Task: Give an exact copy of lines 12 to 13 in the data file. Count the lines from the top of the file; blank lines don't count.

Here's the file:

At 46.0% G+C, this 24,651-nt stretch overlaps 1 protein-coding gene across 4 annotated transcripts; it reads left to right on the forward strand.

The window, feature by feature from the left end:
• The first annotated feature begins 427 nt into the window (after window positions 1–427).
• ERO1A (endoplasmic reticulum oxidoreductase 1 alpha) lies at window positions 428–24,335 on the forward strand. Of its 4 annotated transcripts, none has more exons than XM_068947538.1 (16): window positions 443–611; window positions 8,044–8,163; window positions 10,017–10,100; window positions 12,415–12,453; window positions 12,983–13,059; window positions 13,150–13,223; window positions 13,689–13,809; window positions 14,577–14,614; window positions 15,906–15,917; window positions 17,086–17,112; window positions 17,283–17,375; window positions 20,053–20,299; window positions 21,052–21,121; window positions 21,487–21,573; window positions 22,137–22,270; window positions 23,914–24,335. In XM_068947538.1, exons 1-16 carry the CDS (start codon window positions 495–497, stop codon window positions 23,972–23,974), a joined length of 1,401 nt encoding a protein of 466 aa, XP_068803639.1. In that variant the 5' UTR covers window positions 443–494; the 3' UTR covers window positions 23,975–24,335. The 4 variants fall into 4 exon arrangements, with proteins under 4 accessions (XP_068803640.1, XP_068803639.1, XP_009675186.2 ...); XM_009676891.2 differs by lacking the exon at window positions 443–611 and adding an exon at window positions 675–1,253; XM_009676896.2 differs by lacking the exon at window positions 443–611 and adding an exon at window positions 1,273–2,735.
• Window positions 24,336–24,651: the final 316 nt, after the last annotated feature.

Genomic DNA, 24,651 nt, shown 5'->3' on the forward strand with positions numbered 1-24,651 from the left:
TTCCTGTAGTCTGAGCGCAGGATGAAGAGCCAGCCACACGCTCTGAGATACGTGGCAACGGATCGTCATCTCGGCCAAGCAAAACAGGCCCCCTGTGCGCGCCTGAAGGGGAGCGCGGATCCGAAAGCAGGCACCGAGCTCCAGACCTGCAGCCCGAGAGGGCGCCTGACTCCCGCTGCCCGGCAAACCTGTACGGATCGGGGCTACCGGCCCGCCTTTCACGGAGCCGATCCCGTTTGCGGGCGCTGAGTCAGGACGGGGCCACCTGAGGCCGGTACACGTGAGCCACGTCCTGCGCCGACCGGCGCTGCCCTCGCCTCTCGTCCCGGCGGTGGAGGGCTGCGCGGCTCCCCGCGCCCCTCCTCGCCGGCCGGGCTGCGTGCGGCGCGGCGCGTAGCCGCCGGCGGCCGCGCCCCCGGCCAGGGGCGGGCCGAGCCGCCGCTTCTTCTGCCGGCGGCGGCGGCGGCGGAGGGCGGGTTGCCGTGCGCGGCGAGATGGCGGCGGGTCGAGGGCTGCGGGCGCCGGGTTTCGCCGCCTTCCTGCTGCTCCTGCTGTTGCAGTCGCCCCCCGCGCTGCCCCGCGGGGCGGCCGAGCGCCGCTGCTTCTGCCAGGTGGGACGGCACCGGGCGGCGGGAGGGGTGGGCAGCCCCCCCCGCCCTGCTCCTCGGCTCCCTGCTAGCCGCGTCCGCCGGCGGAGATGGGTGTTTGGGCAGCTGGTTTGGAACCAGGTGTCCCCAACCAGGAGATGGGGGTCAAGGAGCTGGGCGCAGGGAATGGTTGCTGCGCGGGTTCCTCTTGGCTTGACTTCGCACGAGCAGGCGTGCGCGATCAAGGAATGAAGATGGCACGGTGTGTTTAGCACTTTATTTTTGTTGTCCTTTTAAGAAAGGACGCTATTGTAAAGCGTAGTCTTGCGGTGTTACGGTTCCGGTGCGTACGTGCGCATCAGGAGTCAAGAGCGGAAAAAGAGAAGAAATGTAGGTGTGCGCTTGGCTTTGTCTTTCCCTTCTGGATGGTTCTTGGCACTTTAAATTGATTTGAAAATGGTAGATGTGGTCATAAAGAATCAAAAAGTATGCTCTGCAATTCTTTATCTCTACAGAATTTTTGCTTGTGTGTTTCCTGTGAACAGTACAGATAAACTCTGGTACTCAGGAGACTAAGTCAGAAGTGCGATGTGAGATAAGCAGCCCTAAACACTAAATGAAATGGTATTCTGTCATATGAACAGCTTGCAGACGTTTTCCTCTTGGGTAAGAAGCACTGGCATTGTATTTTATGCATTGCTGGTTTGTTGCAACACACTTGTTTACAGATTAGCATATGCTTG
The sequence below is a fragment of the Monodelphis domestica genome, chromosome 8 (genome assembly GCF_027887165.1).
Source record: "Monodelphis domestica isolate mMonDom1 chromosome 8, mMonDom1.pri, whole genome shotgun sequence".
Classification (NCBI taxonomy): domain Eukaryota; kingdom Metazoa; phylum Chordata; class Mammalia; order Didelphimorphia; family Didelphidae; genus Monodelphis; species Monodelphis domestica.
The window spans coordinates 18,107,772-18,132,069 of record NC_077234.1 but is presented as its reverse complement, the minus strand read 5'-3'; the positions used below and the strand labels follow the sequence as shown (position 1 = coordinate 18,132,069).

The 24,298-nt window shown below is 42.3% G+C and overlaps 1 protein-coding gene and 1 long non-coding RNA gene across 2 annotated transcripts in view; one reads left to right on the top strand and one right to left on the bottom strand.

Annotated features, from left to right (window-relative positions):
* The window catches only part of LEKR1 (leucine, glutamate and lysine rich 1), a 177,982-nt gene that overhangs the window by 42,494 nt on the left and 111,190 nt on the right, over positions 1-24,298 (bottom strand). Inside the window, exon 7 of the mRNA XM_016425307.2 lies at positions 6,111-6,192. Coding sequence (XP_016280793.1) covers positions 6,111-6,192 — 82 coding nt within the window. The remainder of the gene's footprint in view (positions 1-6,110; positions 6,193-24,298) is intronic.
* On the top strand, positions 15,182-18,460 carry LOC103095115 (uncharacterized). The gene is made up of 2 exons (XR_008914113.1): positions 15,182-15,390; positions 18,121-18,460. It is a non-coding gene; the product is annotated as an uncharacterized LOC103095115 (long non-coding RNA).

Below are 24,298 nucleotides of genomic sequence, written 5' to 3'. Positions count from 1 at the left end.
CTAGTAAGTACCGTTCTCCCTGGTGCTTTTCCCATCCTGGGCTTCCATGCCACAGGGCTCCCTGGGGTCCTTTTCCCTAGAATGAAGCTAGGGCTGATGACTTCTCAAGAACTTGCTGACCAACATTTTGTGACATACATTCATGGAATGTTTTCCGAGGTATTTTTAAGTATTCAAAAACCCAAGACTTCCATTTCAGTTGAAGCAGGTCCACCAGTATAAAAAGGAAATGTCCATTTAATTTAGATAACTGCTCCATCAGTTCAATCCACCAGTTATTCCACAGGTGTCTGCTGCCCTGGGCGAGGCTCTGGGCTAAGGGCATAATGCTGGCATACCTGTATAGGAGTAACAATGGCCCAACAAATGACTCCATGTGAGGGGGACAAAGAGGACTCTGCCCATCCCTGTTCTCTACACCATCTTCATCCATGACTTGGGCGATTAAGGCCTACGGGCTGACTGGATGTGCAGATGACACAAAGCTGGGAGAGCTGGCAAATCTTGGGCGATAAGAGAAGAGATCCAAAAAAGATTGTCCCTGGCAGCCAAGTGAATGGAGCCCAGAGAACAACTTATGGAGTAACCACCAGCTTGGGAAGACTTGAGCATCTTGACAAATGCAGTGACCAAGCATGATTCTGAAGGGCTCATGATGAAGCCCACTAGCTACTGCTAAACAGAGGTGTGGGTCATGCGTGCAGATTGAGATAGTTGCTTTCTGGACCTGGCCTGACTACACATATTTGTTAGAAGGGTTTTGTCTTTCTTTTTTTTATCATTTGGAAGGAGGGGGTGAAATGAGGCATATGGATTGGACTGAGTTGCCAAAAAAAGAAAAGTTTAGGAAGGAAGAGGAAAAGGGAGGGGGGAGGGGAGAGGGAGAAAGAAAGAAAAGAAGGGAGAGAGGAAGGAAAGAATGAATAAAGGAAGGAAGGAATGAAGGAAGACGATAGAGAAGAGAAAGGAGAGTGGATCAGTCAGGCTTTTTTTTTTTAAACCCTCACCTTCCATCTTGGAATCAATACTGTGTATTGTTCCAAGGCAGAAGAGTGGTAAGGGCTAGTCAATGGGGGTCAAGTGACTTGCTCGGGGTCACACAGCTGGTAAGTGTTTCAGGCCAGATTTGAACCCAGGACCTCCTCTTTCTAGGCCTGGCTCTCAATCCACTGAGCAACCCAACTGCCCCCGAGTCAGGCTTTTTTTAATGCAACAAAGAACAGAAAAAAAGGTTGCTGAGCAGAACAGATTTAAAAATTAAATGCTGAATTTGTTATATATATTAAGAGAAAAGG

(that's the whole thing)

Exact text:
The 24,298-nt window shown below is 42.3% G+C and overlaps 1 protein-coding gene and 1 long non-coding RNA gene across 2 annotated transcripts in view; one reads left to right on the top strand and one right to left on the bottom strand.

Annotated features, from left to right (window-relative positions):